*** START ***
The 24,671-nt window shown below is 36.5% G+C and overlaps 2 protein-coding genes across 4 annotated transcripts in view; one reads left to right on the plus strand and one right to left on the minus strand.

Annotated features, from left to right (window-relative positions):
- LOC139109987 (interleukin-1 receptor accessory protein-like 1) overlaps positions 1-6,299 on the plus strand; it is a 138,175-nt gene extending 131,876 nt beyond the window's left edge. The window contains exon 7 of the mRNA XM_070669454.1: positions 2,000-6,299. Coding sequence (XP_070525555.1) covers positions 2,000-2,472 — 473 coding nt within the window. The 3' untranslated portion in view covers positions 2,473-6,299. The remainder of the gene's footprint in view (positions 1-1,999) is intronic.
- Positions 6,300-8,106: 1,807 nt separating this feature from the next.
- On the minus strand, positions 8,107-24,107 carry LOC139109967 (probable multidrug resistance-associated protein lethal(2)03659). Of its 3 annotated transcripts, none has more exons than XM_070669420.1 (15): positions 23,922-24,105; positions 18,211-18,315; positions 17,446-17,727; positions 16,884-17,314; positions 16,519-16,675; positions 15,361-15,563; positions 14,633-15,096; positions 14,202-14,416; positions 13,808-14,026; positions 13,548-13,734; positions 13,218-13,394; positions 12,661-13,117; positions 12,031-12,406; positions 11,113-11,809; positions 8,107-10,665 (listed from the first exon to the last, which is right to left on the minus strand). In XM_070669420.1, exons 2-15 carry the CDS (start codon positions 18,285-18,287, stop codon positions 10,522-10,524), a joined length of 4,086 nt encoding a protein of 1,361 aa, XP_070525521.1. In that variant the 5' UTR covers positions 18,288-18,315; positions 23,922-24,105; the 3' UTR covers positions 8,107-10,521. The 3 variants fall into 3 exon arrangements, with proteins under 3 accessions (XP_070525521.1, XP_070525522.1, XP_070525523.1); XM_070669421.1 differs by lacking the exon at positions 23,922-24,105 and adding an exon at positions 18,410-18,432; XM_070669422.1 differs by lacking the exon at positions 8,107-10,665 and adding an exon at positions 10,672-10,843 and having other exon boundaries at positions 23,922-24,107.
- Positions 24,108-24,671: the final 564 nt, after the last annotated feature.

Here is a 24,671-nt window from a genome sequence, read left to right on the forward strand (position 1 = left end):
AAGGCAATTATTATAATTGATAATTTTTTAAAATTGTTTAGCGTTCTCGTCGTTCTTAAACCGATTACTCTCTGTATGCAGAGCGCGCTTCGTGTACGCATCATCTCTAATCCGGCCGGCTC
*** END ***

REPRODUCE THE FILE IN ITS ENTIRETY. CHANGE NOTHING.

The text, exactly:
The 24,671-nt window shown below is 36.5% G+C and overlaps 2 protein-coding genes across 4 annotated transcripts in view; one reads left to right on the plus strand and one right to left on the minus strand.

Annotated features, from left to right (window-relative positions):
- LOC139109987 (interleukin-1 receptor accessory protein-like 1) overlaps positions 1-6,299 on the plus strand; it is a 138,175-nt gene extending 131,876 nt beyond the window's left edge. The window contains exon 7 of the mRNA XM_070669454.1: positions 2,000-6,299. Coding sequence (XP_070525555.1) covers positions 2,000-2,472 — 473 coding nt within the window. The 3' untranslated portion in view covers positions 2,473-6,299. The remainder of the gene's footprint in view (positions 1-1,999) is intronic.
- Positions 6,300-8,106: 1,807 nt separating this feature from the next.
- On the minus strand, positions 8,107-24,107 carry LOC139109967 (probable multidrug resistance-associated protein lethal(2)03659). Of its 3 annotated transcripts, none has more exons than XM_070669420.1 (15): positions 23,922-24,105; positions 18,211-18,315; positions 17,446-17,727; positions 16,884-17,314; positions 16,519-16,675; positions 15,361-15,563; positions 14,633-15,096; positions 14,202-14,416; positions 13,808-14,026; positions 13,548-13,734; positions 13,218-13,394; positions 12,661-13,117; positions 12,031-12,406; positions 11,113-11,809; positions 8,107-10,665 (listed from the first exon to the last, which is right to left on the minus strand). In XM_070669420.1, exons 2-15 carry the CDS (start codon positions 18,285-18,287, stop codon positions 10,522-10,524), a joined length of 4,086 nt encoding a protein of 1,361 aa, XP_070525521.1. In that variant the 5' UTR covers positions 18,288-18,315; positions 23,922-24,105; the 3' UTR covers positions 8,107-10,521. The 3 variants fall into 3 exon arrangements, with proteins under 3 accessions (XP_070525521.1, XP_070525522.1, XP_070525523.1); XM_070669421.1 differs by lacking the exon at positions 23,922-24,105 and adding an exon at positions 18,410-18,432; XM_070669422.1 differs by lacking the exon at positions 8,107-10,665 and adding an exon at positions 10,672-10,843 and having other exon boundaries at positions 23,922-24,107.
- Positions 24,108-24,671: the final 564 nt, after the last annotated feature.

Here is a 24,671-nt window from a genome sequence, read left to right on the forward strand (position 1 = left end):
AAGGCAATTATTATAATTGATAATTTTTTAAAATTGTTTAGCGTTCTCGTCGTTCTTAAACCGATTACTCTCTGTATGCAGAGCGCGCTTCGTGTACGCATCATCTCTAATCCGGCCGGCTC